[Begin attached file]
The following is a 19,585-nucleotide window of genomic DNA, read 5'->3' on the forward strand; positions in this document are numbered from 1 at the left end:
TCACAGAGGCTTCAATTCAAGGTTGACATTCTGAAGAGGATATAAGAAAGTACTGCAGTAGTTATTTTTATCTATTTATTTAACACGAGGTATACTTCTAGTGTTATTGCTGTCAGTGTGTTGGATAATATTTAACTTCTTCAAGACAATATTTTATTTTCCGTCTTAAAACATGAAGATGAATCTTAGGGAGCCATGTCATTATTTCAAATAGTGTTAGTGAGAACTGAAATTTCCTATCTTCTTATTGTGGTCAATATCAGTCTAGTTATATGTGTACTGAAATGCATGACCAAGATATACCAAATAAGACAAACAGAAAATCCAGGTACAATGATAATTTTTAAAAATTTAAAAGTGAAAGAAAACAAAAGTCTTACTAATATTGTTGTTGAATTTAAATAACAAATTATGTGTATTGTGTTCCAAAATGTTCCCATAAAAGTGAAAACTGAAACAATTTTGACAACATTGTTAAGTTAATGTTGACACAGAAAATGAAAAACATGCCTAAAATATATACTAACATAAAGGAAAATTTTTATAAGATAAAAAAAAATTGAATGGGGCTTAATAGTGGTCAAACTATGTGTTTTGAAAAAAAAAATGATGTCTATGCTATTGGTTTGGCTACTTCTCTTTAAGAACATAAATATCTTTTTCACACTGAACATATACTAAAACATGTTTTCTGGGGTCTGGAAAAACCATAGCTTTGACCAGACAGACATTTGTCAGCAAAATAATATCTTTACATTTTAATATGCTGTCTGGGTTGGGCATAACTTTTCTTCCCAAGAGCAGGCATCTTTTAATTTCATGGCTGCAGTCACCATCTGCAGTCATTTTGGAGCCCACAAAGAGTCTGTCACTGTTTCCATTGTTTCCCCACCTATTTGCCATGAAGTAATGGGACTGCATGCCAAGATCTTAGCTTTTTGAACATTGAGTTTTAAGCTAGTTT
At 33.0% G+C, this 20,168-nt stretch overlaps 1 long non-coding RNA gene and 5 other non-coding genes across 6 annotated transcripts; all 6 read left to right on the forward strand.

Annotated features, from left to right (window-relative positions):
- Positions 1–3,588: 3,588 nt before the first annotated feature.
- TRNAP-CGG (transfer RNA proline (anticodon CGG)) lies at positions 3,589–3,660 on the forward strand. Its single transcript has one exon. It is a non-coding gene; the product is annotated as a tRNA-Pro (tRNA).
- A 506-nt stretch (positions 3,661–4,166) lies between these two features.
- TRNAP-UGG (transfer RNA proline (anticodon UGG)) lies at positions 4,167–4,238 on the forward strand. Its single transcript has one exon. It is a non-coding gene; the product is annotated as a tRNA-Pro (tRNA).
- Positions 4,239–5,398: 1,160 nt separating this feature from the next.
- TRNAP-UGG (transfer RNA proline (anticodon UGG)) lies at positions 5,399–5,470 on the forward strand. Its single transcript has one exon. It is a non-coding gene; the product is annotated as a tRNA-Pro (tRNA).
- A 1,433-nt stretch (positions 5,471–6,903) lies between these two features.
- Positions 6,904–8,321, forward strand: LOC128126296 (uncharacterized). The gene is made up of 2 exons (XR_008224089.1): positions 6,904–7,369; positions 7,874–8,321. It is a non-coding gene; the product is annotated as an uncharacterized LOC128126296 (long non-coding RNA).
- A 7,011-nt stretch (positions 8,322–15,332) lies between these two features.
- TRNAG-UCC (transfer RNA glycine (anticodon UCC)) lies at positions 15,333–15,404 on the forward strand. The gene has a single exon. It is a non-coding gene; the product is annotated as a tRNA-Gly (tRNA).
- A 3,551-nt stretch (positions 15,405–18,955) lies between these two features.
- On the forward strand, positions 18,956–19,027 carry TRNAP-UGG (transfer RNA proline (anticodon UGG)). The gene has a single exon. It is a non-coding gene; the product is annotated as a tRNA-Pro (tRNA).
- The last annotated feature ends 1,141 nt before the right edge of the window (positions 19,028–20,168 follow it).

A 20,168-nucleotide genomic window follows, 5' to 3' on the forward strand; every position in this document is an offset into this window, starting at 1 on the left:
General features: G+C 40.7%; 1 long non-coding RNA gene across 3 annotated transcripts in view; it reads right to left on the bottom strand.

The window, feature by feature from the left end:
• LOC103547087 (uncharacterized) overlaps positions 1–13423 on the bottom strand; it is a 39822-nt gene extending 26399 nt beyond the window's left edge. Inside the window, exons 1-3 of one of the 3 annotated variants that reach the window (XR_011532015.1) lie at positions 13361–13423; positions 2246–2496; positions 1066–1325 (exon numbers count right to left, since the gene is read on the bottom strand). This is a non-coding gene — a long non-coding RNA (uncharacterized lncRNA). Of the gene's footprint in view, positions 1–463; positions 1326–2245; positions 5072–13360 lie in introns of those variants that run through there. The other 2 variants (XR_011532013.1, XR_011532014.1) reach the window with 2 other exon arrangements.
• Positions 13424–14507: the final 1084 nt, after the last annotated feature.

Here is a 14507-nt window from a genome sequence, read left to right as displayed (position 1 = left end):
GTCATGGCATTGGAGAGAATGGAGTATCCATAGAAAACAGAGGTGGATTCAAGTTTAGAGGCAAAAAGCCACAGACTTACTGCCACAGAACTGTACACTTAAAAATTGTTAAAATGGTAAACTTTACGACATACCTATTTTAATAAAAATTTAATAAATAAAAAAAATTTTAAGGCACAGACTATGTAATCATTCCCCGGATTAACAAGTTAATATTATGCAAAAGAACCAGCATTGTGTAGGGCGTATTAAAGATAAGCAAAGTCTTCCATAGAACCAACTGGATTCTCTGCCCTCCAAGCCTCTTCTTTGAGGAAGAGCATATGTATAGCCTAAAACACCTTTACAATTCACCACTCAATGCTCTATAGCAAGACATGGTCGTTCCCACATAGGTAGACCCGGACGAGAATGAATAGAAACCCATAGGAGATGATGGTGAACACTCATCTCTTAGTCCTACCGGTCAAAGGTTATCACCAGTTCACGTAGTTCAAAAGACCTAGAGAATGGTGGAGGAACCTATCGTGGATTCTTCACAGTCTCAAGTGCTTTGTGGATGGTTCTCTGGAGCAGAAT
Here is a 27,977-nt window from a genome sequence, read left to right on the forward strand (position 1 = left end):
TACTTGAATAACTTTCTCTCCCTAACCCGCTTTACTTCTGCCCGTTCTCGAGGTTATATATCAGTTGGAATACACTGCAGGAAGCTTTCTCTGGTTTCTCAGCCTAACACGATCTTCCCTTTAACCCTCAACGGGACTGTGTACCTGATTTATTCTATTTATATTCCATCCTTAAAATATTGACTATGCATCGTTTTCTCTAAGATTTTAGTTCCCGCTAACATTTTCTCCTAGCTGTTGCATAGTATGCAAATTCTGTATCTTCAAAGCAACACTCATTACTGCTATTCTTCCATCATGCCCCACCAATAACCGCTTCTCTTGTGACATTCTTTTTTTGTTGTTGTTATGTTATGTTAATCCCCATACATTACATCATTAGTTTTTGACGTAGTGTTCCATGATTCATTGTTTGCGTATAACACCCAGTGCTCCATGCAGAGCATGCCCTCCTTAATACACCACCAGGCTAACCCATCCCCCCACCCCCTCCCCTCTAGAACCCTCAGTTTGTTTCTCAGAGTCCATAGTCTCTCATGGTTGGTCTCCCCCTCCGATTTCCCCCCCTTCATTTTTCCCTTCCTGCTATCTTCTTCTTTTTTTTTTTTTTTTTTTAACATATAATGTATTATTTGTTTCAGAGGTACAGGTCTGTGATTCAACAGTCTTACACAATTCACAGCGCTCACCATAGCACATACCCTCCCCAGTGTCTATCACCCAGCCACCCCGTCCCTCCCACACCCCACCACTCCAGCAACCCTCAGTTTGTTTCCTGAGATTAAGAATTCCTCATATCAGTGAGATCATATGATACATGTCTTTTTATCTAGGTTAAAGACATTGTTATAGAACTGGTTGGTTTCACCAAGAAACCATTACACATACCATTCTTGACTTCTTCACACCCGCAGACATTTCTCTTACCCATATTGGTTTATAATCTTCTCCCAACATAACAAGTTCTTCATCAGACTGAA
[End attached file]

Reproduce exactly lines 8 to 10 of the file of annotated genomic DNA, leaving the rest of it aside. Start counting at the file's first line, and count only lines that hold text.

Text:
- TRNAP-UGG (transfer RNA proline (anticodon UGG)) lies at positions 4,167–4,238 on the forward strand. Its single transcript has one exon. It is a non-coding gene; the product is annotated as a tRNA-Pro (tRNA).
- Positions 4,239–5,398: 1,160 nt separating this feature from the next.
- TRNAP-UGG (transfer RNA proline (anticodon UGG)) lies at positions 5,399–5,470 on the forward strand. Its single transcript has one exon. It is a non-coding gene; the product is annotated as a tRNA-Pro (tRNA).